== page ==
While an exaggerated example, you can probably see that this kind of dialogue just doesn’t come off as a natural conversation. Would Henry and John really go into this kind of detail, especially of things both parties already know?
So how to fix it? You need to cut backstory that the reader doesn’t really need to hear about. While it’s important that you, the author, know all the facts, it’s not important for the reader to have a backstory-dictionary for your novel.
“Damnit Henry, my new girlfriend was snooping through my phone! Now she’s probably going to break up with me.”
Henry’s eyes bulged. “That’s not cool. What’d she find?”
“She found an email I’ve kept since the divorce. It was from the woman I cheated with.”
“Oh man, that doesn’t sound good.”
The fix doesn’t exactly say how long ago he was divorced, how long he was married, how long he’s been dating his new girlfriend or how long he’s been friends with Ron. But honestly, does the reader need to know all that? No, they don’t.
As for the information that Ron has turned over a new leaf, that’s part of the “show versus tell” argument. You need to show Ron has evolved in the upcoming plot, don’t just tell the reader he’s changed.
And with your fix, you’ve created something for the reader to engage with. Now, the reader is anxious what was in that mysterious email. And will his girlfriend break up with him? Why’d Ron keep the email anyway? This is good, you want your reader to be asking questions, which is defined as “Narrative Thrust” in literary agent Paula Munier’s book, Writing With Quiet Hands. Be sure to keep this in mind that as the plot develops, some of these questions should naturally get answered along the way. The reader wants this world to be a giant mystery they have to piece together. But it shouldn’t be a giant mystery that just gets more mysterious.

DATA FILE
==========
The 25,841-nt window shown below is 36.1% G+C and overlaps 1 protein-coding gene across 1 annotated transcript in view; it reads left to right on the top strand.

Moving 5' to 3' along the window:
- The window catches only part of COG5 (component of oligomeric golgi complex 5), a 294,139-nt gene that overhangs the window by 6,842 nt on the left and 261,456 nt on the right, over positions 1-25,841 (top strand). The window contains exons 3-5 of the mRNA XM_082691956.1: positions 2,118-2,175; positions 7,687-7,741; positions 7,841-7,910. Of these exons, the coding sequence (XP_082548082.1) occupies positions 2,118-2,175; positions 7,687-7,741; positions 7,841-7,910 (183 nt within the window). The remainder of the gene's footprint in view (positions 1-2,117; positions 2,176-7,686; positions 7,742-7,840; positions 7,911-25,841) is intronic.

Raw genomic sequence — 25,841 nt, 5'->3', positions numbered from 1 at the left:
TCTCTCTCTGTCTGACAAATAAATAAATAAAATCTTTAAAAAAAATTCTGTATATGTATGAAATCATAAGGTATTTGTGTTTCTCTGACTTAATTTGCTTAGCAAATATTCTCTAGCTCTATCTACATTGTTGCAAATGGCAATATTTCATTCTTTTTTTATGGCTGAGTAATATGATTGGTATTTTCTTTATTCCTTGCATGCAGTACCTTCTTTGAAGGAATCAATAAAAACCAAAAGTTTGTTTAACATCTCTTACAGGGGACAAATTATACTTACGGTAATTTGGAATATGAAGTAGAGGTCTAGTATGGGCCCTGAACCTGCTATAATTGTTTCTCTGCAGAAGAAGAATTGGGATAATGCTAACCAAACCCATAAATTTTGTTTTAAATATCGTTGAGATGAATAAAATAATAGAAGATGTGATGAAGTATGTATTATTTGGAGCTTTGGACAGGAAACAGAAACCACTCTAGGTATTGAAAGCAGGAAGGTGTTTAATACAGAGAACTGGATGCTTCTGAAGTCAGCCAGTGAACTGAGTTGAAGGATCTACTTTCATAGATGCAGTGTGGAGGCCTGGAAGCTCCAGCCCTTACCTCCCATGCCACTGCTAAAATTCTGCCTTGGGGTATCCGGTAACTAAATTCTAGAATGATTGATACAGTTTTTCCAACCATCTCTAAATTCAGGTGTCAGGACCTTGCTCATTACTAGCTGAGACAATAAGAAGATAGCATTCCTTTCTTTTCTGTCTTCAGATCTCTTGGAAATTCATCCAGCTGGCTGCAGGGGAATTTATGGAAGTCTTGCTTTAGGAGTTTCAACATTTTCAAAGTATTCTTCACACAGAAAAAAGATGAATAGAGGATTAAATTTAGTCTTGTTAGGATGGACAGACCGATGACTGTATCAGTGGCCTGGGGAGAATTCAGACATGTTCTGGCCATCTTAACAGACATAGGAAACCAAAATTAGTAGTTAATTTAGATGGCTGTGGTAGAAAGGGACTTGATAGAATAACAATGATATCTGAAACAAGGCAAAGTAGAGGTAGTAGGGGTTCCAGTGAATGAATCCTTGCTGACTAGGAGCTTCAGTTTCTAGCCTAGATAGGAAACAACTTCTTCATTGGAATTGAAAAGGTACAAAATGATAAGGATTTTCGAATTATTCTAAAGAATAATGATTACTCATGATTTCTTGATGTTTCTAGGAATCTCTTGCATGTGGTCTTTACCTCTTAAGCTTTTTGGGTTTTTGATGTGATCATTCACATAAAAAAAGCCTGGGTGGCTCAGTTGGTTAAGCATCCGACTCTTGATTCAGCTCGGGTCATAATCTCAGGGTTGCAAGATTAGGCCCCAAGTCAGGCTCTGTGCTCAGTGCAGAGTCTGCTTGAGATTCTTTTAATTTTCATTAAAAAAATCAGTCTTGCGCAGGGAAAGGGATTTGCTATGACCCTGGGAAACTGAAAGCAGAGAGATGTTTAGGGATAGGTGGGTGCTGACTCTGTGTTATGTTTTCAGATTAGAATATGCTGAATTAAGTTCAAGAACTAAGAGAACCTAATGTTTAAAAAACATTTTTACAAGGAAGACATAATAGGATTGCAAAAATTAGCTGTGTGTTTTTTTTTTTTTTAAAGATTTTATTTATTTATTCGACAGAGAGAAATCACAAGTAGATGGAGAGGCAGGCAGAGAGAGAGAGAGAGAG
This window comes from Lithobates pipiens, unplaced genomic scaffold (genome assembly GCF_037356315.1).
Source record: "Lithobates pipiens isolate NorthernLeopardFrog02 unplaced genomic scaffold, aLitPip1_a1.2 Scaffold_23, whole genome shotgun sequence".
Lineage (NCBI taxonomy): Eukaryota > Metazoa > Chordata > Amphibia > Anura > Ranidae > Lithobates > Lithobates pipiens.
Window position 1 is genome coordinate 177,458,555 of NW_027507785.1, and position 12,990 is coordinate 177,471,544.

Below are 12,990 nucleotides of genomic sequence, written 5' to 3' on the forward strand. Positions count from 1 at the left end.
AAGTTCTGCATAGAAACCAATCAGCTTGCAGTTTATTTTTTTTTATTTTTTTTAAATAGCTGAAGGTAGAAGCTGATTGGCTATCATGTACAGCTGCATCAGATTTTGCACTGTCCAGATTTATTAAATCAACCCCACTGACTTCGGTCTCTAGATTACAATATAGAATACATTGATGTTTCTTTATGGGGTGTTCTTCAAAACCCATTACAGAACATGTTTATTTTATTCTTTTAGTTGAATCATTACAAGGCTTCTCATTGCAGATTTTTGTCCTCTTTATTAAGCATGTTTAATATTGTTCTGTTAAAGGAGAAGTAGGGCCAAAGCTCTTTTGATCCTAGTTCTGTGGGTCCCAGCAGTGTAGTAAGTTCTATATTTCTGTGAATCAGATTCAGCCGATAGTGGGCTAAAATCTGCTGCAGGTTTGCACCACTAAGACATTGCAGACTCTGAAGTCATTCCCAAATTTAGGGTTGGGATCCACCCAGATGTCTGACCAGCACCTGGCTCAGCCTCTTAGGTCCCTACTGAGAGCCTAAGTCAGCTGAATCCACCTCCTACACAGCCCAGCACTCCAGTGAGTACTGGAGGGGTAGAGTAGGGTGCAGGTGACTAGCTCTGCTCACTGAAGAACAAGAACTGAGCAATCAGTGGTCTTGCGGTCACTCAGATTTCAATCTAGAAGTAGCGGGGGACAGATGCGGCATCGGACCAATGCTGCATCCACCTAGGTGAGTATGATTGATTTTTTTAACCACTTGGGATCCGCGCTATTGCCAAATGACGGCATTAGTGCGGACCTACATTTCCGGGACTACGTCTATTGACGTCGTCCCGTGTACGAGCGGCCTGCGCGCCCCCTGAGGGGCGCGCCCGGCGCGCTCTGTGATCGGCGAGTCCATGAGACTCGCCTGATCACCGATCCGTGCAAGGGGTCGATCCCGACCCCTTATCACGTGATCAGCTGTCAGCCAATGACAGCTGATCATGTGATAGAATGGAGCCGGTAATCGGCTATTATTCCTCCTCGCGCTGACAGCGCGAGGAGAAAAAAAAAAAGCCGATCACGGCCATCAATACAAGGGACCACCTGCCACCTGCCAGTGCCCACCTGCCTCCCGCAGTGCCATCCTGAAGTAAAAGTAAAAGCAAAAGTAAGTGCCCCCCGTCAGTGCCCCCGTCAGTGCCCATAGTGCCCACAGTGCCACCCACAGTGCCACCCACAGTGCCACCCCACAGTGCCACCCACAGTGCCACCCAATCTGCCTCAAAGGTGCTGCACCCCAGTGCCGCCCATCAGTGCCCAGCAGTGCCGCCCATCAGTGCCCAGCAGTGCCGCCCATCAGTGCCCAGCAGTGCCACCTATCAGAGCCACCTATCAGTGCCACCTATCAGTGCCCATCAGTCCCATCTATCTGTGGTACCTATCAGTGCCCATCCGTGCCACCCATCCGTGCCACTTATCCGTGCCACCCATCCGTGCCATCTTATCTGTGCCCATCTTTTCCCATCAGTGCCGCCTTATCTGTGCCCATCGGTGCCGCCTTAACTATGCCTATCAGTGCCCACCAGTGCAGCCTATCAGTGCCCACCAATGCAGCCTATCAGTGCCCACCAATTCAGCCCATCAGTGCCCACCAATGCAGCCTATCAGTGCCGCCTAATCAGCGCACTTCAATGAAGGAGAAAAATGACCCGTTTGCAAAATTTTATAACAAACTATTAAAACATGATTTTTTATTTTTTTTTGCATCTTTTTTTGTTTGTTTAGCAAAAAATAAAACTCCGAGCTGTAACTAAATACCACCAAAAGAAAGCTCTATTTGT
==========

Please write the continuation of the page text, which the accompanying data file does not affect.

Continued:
There’s a fine line between making it exciting and divulging little bits at a time, and creating too many questions which therefore frustrates and overwhelms the reader. If you find your critique partners are asking too many questions, don’t try to answer everything. That in turn, will just create more info-dump. Instead, go back and edit out anything that would have made them ask questions that aren’t really vital to the plot. You need to be in control of the level of backstory the reader learns on their own and how much they actually want to know. Every sentence should be written with the goal of developing the story. Either it needs to make the reader ask an important question, or it needs to answer one. A master writer has controlled every chapter, paragraph, sentence, and word to have a specific purpose and place in the novel. Here are three of my favorites that do a great job at this:
Dune ($6.97), an old classic that does a masterful job of trickling in questions and filling in the blanks for a massive universe full of political struggles, as well as complex characters.
Lord of the Rings ($21.76), would be remiss not to include. Personally, I find some of the narration tedious for Lord of the Rings but for such a complex world it does a great job. Most fans can recite the complicated prophecy and massive cities, races, and political alliances of this world. Some people even learned the made-up Elvish language. Isn’t that amazing?
Fool’s Assassin ($8.99), a more modern favorite I like to reference from Robin Hobb’s Fitz and the Fool Series. What’s interesting is I didn’t start with the first novel in the multi-series, and it’s the novel I’m recommending here. I was not lost in an otherwise complicated magic system and high fantasy setting. I even went back and read the previous trilogy, and still found this one to be my favorite starting point. The previous novels felt more like bonus history. Robin does a great job of introducing elements one-by-one in bite sized bits that are easy to digest. Masterful job.
Bottom line, when trying to include backstory or world-lore, don’t get obsessive about it. Keep the mindset on the characters, their desires, struggles, and dilemmas. Pretend each element in your story is a golden goblet or jewel necklace in Aladdin’s Cave of Wonders. There are mountains of items to explore, but you led the reader into the Cave completely darkened. Don’t overflow the cavern with lava. Light a torch, and guide them through the smallest path, revealing each treasure one at a time until you reach the Genie’s Lamp.
This post is inspired by my studies in writing, particularly The First Five Pages: A Writer’s Guide To Staying Out of the Rejection Pile ($10.69) written by a literary agent. Great advice from someone who knows.